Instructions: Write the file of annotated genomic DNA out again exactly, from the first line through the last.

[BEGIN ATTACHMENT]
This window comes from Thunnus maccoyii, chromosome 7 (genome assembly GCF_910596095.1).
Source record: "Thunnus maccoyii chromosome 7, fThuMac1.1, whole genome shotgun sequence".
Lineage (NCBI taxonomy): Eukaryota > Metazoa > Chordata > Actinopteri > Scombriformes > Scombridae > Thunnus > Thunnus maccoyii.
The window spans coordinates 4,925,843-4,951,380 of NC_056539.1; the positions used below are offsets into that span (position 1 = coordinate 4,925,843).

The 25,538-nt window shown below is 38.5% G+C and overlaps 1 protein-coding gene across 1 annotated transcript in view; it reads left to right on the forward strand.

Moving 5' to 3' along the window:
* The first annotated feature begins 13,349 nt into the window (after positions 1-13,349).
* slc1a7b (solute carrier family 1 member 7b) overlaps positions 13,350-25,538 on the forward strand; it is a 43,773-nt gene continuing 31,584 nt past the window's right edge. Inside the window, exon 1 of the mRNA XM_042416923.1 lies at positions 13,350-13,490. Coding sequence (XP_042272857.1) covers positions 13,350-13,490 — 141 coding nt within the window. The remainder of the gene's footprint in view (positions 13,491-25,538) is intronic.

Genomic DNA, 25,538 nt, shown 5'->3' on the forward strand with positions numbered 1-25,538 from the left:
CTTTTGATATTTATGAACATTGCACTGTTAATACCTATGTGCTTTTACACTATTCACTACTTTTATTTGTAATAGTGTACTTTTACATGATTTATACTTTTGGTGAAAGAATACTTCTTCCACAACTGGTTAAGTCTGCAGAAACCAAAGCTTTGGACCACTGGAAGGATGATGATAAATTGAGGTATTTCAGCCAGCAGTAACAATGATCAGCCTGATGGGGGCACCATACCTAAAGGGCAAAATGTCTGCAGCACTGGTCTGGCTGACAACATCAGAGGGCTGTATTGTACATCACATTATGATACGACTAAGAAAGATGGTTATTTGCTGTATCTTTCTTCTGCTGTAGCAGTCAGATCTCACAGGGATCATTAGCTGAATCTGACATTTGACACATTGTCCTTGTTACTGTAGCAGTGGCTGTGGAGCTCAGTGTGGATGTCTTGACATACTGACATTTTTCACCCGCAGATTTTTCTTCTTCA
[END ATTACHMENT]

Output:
This window comes from Thunnus maccoyii, chromosome 7 (genome assembly GCF_910596095.1).
Source record: "Thunnus maccoyii chromosome 7, fThuMac1.1, whole genome shotgun sequence".
Lineage (NCBI taxonomy): Eukaryota > Metazoa > Chordata > Actinopteri > Scombriformes > Scombridae > Thunnus > Thunnus maccoyii.
The window spans coordinates 4,925,843-4,951,380 of NC_056539.1; the positions used below are offsets into that span (position 1 = coordinate 4,925,843).

The 25,538-nt window shown below is 38.5% G+C and overlaps 1 protein-coding gene across 1 annotated transcript in view; it reads left to right on the forward strand.

Moving 5' to 3' along the window:
* The first annotated feature begins 13,349 nt into the window (after positions 1-13,349).
* slc1a7b (solute carrier family 1 member 7b) overlaps positions 13,350-25,538 on the forward strand; it is a 43,773-nt gene continuing 31,584 nt past the window's right edge. Inside the window, exon 1 of the mRNA XM_042416923.1 lies at positions 13,350-13,490. Coding sequence (XP_042272857.1) covers positions 13,350-13,490 — 141 coding nt within the window. The remainder of the gene's footprint in view (positions 13,491-25,538) is intronic.

Genomic DNA, 25,538 nt, shown 5'->3' on the forward strand with positions numbered 1-25,538 from the left:
CTTTTGATATTTATGAACATTGCACTGTTAATACCTATGTGCTTTTACACTATTCACTACTTTTATTTGTAATAGTGTACTTTTACATGATTTATACTTTTGGTGAAAGAATACTTCTTCCACAACTGGTTAAGTCTGCAGAAACCAAAGCTTTGGACCACTGGAAGGATGATGATAAATTGAGGTATTTCAGCCAGCAGTAACAATGATCAGCCTGATGGGGGCACCATACCTAAAGGGCAAAATGTCTGCAGCACTGGTCTGGCTGACAACATCAGAGGGCTGTATTGTACATCACATTATGATACGACTAAGAAAGATGGTTATTTGCTGTATCTTTCTTCTGCTGTAGCAGTCAGATCTCACAGGGATCATTAGCTGAATCTGACATTTGACACATTGTCCTTGTTACTGTAGCAGTGGCTGTGGAGCTCAGTGTGGATGTCTTGACATACTGACATTTTTCACCCGCAGATTTTTCTTCTTCA